For my beloved Brother who introduced me to the art of cooking, who taught me how to taste and truly love food. Without him I'd never be able to be where I am today.

September 18, 2011

I Found Gold

A scary truth that very often consumes my thoughts while grocery shopping in huge sterile supermarkets is that many people today, especially kids hardly recognize real fruits, real vegetables, real meat or correctly identify their original source any longer. Can you blame them though? I'm saying, that if the only source for tomato sauce for example, is a glass jar with a fancy label on or if one only has seen meat is nicely cut cubes, no wonder people get confused by the real thing and the process behind the end result. Just to mention one of my absolute favorites, the ready pressed frozen garlic that comes in these little plastic moulds! Moving need to get bitter.

Any way, I always thought that I was someone who knows the real, original source of things I put in my mouth, or at least I always try to be as aware of it as possible. Turns out, it's not always like that. Coming from a country like Finland famous for its forests, I'm even a bit ashamed of admitting the following. Regardless of my love for different sorts of mushrooms, it hit me that I've actually never intentionally went to the forest for gathering mushrooms. Of course I more or less know in what type of forests mushrooms grow and what time of year they grow, but never have I got fully equipped for a mushroom hunt. 

A few weeks ago I changed this unfortunate fact. With a little wooden basket on my arm and a little knife with a special brush on the other end, I went into the wild (meaning the forest next door, it's all relative). What an adventure, what a wonderful way of getting in contact with the nature, to not even mention the enormous amount of learning a stroll of a couple of hour can entail. I was completely mesmerized by the unspeakable variety of smells and colors a forest in autumn had to offer. Greens, yellows, reds, browns, the spectrum was breathtaking. After the first stock of nature I managed to concentrate on the essential – the mushrooms. Big ones, small ones, round ones, oval ones, hairy ones, slippery ones, you name it. And to think that some of them could kill a man instantly!  I'm sure my face shifting between confusion and exhilaration must have been an amusing sight! I bet locals would've loved seeing me right there and then, the joke of the week probably with my old school rubber boots, my thick rain coat and my azure blue beanie. I guess I'm a city girl after all.

After half an hour of stumbling and slipping between the trees and the stones, my little wooden basket remained empty. Suddenly the forest didn't feel that amazing at all. I mean there were tons of mushrooms everywhere, but none of them were the right ones. Yes, I was in search of a special kind, the Chanterelles, the gold of the Nordic forest. You know the breathtaking colors I wrote about a few lines earlier? Well these freaking different shades of yellow were making me go mad only an hour after I fell in love with them. Typical. How on earth would I ever distinguish the Chanterelles from the yellow leaves? Impossible, I thought. Challenging my mood even further, the mosquitos got a sudden craving for my blood. Great! Slapping and slipping, I decisively continued my hunt for gold. Must find Chanterelles! Must find Chanterelles! Only to turn the knife in the wound, as we say in Finland, somewhere in the background I could hear my Dad shouting: “I've found so many already!” God damn it! The man is colorblind for Heaven's sake! The funniest family joke is the story of my Dad picking the green leaves instead of red lingonberries on a date with Mum! Now, suddenly he's the master of Chanterelles! I really had to step it up, otherwise I'd forever be the laughing stock of the family.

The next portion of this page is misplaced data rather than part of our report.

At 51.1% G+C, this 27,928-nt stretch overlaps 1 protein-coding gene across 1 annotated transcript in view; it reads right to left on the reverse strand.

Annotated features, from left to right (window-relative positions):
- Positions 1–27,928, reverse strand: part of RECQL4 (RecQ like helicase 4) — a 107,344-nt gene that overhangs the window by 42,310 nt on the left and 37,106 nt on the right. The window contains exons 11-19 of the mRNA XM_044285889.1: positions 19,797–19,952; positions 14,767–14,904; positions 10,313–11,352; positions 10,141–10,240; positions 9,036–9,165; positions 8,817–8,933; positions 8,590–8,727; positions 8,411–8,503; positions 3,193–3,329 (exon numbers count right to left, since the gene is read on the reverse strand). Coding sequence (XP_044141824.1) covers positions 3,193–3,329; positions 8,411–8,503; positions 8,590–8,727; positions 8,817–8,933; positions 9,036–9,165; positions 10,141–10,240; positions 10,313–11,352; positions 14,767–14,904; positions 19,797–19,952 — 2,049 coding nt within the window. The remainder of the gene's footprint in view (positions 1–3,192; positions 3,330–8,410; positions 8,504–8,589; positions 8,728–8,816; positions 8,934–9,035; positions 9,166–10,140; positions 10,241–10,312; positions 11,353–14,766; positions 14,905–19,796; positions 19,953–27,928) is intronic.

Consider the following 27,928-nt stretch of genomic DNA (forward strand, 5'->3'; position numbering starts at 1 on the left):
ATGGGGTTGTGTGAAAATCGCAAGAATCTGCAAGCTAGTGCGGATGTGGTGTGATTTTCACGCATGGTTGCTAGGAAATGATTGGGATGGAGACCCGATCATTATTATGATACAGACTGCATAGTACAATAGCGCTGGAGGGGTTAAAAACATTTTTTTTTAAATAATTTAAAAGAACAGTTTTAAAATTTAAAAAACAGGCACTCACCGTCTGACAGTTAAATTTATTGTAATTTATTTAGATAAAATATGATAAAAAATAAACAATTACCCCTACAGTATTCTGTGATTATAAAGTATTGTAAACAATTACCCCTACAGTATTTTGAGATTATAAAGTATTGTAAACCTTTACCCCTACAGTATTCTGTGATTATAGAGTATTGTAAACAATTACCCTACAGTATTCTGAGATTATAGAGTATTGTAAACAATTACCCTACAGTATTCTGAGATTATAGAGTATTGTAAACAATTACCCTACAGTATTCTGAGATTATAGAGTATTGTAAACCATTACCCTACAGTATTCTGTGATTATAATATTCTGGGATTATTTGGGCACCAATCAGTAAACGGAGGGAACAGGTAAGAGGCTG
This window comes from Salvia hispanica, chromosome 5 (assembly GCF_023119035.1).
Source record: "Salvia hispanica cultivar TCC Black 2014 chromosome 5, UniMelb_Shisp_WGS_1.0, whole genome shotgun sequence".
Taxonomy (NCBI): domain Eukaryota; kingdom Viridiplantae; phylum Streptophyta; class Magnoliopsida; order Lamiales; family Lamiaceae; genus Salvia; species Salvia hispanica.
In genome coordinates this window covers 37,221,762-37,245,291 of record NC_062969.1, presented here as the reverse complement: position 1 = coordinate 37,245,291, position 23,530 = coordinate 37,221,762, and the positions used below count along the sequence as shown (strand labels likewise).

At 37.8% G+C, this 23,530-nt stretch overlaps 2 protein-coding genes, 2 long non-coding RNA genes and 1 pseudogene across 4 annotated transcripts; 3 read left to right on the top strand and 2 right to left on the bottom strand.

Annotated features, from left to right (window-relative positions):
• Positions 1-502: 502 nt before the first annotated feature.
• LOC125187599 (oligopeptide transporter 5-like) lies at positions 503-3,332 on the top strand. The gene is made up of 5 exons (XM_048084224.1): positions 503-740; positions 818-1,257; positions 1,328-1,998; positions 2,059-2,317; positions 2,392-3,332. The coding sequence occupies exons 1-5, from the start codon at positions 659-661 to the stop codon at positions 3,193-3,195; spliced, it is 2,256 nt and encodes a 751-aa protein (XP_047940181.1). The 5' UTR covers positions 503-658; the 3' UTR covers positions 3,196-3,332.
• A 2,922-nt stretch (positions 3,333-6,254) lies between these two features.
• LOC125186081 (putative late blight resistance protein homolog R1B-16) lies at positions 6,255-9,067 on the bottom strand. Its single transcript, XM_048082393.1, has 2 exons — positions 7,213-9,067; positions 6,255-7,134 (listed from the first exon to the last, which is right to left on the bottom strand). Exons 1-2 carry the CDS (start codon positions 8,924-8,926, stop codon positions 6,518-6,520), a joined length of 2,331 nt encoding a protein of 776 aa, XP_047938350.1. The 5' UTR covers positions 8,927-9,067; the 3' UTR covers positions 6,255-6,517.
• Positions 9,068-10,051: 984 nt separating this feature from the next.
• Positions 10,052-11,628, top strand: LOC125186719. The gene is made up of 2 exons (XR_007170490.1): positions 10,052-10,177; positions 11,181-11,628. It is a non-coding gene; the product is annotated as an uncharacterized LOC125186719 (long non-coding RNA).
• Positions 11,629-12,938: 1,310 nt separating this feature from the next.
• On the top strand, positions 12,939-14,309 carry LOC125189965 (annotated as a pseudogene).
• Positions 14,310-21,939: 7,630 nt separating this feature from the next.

With the warm sunrays shyly peeking in through the fir trees, I kept on walking. Like a big baby, I was ready to throw myself on the ground and cry. I had zero patience left and I couldn't believe I was admitting defeat. In my state of adolescent anxiety and frustration, I kicked a few poisonous mushrooms off the ground and turned around to walk towards my cheering old man with his basket filled with mushrooms. As soon as I gave up, something caught my eye. I found gold! A yellow, golden yellow, shiny yellow Chanterelle family just sitting there, under fallen Burk branches. I was totally and utterly captivated by their beauty. Never had I seen such golden Chanterelles in my life. It felt almost wrong to pick them out of the ground, but I did. It felt so pure, so true. I found them, I picked them, the way it was meant to be. It was amazing how I immediately appreciated this Nordic delicatess that much more. As I was returning back home holding a Chanterelle in my hand, I really hoped that school kids still today get to go on adventures to the forests with their teachers like I did.


  1. Well done, it was about time for you to pick them yourself, not only eating. I really enjoy your writing as much as your company together with your brother hunting chantarels in the Swedish forest.

  2. Great post sis!
    I've been waiting for an update from you, but it's been awfully silent in your blog.

    Hope you'll find the inspiration to write more often!



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